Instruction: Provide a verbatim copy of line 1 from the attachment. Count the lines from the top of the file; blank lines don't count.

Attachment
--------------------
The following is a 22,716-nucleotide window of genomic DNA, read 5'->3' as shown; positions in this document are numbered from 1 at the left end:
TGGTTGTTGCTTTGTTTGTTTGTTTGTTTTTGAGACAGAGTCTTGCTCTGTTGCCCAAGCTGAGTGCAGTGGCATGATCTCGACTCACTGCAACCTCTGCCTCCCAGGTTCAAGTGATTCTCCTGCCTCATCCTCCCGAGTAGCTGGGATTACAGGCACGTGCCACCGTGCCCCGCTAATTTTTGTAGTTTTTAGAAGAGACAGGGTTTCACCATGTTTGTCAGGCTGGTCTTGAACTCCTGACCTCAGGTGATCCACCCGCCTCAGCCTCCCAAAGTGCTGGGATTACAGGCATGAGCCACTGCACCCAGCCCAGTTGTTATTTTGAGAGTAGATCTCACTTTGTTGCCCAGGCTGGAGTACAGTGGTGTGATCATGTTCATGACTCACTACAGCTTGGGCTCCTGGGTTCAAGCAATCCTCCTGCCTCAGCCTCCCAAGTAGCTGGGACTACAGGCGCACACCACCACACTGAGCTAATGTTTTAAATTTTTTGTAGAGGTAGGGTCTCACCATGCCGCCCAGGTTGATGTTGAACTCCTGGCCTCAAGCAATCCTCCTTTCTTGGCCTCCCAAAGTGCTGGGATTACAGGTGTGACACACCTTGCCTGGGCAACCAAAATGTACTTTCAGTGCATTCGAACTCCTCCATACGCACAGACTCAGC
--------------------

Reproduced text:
The following is a 22,716-nucleotide window of genomic DNA, read 5'->3' as shown; positions in this document are numbered from 1 at the left end: